James Brolin and Barbra Streisand just might be heading down the highway pretty soon, as Brolin tells us he and the wife are talking about taking a road trip like they did back when they were just a couple of years into their 15-year marriage. "We're thinking, 'Let's go somewhere.' I think we should do what we did on our first trip — all the way around Lake Powell and Santa Fe, and hit all the truck stops and make sandwiches on our lap. And maybe we'll buy a new truck before we go because the last truck we bought was our original one, in 2000. It's 13 years old now."
Certainly one can imagin Brolin and Streisand turning heads at the typical Econo Gas in the middle of nowhere, but he says, "We're good at disguises. We're good at dashing around the corner and knowing when it's time to leave. She's kind of amazing," he notes proudly. "And then sometimes she baffles me and she's right in their face, and people go, 'Are you Barbra Striesand!?' I say, 'Listen, won't you at least wear my baseball cap?'"
Brolin has been very busy in recent months. He is back in the role of Rick Castle's estranged father Jackson Hunt on the Jan. 13 episode of "Castle" — in which Hunt will meet his future daughter-in-law Kate Beckett (Stana Katic). He also has a film directing project and several other productions in the works. So it could be high time for a get-away. He and Barbra love having adventures, he says, or staying on their heavenly Malibu compound is fine, too.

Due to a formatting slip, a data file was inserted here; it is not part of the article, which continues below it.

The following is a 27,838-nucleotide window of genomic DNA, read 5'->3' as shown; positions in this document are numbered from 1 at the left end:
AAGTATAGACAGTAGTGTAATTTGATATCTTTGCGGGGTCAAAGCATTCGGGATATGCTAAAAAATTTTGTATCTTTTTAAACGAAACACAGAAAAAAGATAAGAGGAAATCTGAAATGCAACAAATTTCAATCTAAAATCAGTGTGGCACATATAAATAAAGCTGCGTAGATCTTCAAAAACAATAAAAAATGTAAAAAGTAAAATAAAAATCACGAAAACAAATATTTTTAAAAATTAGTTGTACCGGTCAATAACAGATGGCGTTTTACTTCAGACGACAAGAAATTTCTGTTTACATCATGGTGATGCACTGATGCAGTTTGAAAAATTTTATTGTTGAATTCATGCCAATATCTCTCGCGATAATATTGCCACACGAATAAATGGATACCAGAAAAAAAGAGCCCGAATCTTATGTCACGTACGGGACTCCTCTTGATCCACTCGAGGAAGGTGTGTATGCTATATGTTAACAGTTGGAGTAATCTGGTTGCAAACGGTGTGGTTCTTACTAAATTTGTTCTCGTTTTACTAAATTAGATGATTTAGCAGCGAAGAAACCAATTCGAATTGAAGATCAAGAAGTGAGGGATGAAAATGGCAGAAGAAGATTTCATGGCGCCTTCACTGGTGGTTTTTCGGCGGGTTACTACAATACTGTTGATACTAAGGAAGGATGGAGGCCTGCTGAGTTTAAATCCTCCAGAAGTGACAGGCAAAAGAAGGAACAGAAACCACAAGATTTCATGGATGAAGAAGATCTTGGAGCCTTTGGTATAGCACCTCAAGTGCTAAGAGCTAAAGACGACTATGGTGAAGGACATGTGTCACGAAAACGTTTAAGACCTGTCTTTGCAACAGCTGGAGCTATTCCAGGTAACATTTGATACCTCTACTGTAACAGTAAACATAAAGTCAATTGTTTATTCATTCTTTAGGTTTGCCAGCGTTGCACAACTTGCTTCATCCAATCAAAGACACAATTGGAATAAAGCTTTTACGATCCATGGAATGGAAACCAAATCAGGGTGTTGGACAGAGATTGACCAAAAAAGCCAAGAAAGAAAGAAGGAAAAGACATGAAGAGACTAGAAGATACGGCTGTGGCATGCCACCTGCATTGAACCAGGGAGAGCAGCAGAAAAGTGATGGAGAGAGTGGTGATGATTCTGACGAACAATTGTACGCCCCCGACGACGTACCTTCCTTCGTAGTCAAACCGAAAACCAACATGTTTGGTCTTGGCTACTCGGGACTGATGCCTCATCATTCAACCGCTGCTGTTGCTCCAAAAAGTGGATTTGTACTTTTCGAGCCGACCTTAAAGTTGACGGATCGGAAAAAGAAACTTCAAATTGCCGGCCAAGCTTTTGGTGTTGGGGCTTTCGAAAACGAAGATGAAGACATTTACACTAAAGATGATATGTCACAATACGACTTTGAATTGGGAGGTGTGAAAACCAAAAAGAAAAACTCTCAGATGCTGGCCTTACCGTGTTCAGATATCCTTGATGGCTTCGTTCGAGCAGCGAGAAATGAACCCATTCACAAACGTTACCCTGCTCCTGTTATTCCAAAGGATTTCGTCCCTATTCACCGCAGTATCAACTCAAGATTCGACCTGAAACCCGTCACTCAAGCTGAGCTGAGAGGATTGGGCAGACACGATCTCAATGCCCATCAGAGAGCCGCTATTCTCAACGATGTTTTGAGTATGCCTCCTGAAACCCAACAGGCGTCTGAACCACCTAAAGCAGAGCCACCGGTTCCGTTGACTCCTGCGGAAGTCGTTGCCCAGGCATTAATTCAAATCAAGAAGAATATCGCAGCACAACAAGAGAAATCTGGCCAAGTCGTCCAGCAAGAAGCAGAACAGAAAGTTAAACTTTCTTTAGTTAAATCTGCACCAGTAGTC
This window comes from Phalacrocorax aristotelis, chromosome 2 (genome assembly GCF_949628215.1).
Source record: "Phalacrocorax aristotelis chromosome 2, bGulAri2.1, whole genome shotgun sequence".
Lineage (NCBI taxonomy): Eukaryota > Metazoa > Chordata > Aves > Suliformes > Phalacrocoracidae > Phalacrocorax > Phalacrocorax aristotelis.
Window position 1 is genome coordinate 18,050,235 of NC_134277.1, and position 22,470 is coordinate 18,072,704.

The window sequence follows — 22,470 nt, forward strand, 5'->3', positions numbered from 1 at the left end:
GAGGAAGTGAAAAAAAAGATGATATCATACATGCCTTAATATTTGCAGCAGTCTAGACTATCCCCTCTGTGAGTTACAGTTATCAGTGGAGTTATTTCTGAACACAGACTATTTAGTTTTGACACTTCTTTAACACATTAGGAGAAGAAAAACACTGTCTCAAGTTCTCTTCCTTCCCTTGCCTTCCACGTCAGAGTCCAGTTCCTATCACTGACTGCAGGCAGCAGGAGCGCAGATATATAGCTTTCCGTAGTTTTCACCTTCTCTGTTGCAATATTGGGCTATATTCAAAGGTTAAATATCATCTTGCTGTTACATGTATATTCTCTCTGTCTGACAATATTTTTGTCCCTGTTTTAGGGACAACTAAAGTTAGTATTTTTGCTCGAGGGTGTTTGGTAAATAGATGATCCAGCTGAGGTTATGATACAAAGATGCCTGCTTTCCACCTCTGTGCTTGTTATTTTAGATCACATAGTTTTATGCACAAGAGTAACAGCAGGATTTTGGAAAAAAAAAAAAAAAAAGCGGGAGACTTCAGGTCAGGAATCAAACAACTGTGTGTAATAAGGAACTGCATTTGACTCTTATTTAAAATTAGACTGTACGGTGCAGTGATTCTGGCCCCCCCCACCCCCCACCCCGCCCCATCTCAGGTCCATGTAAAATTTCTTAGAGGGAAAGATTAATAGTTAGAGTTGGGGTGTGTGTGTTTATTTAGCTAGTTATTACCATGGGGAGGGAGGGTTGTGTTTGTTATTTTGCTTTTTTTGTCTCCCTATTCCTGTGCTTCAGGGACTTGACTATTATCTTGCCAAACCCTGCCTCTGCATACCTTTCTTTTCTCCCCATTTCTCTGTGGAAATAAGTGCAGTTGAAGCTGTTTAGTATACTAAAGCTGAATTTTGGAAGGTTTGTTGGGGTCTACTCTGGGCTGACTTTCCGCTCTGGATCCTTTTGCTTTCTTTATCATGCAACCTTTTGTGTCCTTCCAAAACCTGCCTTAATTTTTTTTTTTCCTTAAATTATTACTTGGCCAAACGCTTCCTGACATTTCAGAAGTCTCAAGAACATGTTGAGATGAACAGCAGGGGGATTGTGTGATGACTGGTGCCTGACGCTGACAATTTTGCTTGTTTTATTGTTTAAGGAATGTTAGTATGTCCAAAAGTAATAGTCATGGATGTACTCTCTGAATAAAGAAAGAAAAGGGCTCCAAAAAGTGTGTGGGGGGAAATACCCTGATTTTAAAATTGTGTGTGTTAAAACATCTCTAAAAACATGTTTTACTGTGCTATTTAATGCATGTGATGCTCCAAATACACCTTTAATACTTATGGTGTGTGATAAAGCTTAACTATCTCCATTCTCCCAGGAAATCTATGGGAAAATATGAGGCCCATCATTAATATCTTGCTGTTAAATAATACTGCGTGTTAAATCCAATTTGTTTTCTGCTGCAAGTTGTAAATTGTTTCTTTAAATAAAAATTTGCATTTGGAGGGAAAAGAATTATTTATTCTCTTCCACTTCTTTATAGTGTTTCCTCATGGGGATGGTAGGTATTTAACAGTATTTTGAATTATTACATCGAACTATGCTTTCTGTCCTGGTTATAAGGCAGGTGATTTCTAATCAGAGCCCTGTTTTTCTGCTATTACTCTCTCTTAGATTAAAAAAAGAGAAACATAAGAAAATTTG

In any case, Brolin says, "It's so great. We have the best of marriages and I'm so proud of us for that."
THE ROAD TO OSCAR: With voting for Oscar nominees closing this week, many awards handicappers have been looking at the various guild nominees lists for clues about which films will land on top. Don't be misled, though. The Writers Guild nomination list that came out Friday had a number of strange absences, including two of the very top heralded films of the year, two brilliant films which brought audiences (even Hollywood industry audiences) to tears — "12 Years A Slave" and "Philomena." This is because, as is the case every year, the WGA lists only scripts produced under the Writers Guild of America's signatory agreements as eligible for its awards. And every year, worthy films are ruled ineligible. In short, it's politics over art.
The members of the Writers Guild who are also members of the Academy of Motion Picture Arts and Sciences have an obligation to vote their conscience and their true evaluation. Recent history shows that they do. Last year, Quentin Tarantino's script for "Django" did not qualify for voting for the Writers Guild Award, but it was nominated for and won the Oscar for Original Screenplay.